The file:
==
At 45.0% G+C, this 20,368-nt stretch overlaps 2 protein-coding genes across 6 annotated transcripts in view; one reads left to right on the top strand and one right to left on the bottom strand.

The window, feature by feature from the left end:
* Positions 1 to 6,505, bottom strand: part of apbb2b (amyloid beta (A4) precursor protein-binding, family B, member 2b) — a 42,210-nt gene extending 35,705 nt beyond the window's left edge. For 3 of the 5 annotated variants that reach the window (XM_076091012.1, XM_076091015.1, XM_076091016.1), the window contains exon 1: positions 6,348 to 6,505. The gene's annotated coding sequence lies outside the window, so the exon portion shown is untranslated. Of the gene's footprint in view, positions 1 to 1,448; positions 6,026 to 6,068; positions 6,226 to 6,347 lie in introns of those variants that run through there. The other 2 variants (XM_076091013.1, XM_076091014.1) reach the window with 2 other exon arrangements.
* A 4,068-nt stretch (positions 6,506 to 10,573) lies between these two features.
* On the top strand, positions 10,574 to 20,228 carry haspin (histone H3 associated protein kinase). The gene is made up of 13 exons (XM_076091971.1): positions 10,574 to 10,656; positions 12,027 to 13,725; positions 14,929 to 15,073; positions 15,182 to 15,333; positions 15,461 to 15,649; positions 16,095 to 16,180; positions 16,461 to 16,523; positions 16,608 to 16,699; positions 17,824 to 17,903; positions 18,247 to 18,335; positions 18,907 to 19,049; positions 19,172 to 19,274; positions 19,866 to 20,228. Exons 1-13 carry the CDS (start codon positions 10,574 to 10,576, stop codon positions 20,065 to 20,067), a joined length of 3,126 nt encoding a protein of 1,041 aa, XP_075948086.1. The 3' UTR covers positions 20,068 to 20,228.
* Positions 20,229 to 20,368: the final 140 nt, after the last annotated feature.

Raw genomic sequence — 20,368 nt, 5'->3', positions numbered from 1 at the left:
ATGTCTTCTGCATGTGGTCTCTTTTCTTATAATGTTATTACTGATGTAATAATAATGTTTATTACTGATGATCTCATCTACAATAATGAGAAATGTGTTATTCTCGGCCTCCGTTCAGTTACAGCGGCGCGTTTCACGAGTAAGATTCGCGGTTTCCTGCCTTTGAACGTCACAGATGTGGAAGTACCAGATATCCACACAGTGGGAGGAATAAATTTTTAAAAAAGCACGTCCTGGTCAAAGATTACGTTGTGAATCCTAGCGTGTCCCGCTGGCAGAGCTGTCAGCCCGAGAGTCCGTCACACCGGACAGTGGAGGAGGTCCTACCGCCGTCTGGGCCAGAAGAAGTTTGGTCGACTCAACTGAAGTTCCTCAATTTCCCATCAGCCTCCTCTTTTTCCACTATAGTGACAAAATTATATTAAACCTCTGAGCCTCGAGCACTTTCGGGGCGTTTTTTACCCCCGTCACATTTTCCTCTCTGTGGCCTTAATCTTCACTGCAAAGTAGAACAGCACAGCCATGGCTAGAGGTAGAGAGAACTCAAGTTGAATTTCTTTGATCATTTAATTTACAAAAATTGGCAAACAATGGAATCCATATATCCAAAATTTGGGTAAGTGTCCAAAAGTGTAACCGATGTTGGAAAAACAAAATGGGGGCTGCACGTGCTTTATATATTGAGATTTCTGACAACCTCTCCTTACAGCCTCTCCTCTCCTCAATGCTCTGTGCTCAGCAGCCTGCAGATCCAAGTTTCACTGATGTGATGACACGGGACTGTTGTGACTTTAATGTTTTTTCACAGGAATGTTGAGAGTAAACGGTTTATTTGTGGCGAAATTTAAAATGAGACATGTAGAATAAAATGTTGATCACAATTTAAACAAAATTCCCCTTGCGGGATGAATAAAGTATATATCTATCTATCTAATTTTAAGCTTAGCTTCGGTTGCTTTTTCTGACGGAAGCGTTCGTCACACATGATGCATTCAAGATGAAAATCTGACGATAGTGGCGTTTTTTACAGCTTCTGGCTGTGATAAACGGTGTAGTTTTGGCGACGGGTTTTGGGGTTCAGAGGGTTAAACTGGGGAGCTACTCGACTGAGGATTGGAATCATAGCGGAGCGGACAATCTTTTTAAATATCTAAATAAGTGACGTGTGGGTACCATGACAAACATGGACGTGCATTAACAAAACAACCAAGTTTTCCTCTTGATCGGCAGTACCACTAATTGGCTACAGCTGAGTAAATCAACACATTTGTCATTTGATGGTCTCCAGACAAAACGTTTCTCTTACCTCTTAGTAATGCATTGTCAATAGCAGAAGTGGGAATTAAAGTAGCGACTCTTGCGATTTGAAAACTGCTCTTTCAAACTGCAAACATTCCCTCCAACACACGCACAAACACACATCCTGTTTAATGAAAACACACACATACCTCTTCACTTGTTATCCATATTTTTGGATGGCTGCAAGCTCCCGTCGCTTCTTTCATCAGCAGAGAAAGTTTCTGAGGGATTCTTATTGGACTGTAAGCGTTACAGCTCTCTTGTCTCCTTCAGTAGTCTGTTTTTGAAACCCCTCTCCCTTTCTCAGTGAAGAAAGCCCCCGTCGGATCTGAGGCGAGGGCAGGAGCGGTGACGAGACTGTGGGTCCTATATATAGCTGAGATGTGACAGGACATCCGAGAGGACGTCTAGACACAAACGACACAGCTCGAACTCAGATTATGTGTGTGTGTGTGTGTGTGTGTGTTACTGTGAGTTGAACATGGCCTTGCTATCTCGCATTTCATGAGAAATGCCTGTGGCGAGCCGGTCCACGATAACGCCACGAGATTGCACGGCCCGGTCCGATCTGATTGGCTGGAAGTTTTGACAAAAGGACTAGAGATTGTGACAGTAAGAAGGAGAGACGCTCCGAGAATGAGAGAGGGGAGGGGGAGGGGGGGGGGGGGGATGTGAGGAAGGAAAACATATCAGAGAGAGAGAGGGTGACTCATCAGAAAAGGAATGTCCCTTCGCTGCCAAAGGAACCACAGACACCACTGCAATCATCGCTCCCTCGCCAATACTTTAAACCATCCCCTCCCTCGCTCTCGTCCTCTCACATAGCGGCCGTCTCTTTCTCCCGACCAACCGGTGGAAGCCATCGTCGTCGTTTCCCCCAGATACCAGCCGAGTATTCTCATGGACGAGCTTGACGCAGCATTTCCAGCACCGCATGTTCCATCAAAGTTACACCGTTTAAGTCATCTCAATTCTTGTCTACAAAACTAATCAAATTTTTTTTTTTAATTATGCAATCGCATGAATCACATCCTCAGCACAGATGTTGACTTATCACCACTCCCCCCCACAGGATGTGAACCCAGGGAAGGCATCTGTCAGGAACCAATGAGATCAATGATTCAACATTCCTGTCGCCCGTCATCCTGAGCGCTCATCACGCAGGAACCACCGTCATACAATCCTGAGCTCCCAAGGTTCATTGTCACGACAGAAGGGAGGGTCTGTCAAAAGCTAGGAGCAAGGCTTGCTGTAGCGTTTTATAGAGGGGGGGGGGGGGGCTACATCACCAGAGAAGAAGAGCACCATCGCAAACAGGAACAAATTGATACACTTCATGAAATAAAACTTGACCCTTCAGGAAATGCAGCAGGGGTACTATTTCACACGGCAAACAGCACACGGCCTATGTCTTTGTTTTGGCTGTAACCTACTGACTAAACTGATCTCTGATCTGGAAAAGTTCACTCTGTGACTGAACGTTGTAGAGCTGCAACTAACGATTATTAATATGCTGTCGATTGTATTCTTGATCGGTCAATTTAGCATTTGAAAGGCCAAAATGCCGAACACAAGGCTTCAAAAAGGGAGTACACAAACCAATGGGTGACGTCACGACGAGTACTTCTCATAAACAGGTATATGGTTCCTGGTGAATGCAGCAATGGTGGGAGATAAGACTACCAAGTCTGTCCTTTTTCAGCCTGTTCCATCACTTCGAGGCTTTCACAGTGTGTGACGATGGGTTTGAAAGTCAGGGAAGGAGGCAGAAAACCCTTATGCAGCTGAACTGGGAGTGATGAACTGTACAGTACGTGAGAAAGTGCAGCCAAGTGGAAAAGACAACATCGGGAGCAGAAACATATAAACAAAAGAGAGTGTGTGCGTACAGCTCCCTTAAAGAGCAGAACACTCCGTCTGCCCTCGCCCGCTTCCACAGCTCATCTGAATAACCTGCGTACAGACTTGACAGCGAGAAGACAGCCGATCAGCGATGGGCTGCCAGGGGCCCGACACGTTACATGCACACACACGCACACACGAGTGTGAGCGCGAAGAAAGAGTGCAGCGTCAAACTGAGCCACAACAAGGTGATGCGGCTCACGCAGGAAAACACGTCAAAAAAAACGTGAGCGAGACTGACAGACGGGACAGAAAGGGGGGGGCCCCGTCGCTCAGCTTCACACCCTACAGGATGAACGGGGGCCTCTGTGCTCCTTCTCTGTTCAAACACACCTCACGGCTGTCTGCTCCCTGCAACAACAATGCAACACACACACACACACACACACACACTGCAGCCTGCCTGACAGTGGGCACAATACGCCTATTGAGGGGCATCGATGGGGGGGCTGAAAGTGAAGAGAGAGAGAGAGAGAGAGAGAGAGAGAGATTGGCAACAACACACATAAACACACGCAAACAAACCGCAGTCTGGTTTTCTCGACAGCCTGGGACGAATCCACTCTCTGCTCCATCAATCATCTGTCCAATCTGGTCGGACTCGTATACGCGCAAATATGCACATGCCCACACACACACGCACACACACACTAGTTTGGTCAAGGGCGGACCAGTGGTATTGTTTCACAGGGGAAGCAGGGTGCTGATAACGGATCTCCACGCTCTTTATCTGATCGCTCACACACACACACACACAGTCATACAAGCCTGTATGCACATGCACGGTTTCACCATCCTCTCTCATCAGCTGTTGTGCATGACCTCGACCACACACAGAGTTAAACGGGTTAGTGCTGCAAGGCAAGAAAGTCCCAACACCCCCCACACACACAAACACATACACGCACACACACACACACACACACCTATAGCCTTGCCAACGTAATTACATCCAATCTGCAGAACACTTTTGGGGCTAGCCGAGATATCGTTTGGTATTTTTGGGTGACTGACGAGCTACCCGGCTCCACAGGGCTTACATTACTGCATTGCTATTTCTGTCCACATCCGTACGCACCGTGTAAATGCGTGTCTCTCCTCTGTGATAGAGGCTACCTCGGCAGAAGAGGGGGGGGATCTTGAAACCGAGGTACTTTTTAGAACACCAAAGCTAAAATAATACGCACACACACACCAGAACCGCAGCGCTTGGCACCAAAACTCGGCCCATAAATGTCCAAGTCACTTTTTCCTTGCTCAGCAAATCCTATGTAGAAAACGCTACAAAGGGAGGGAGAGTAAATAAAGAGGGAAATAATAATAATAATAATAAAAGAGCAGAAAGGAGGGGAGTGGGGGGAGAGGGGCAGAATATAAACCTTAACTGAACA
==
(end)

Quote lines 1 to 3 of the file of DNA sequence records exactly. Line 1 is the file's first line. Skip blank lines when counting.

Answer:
At 45.0% G+C, this 20,368-nt stretch overlaps 2 protein-coding genes across 6 annotated transcripts in view; one reads left to right on the top strand and one right to left on the bottom strand.

The window, feature by feature from the left end:
* Positions 1 to 6,505, bottom strand: part of apbb2b (amyloid beta (A4) precursor protein-binding, family B, member 2b) — a 42,210-nt gene extending 35,705 nt beyond the window's left edge. For 3 of the 5 annotated variants that reach the window (XM_076091012.1, XM_076091015.1, XM_076091016.1), the window contains exon 1: positions 6,348 to 6,505. The gene's annotated coding sequence lies outside the window, so the exon portion shown is untranslated. Of the gene's footprint in view, positions 1 to 1,448; positions 6,026 to 6,068; positions 6,226 to 6,347 lie in introns of those variants that run through there. The other 2 variants (XM_076091013.1, XM_076091014.1) reach the window with 2 other exon arrangements.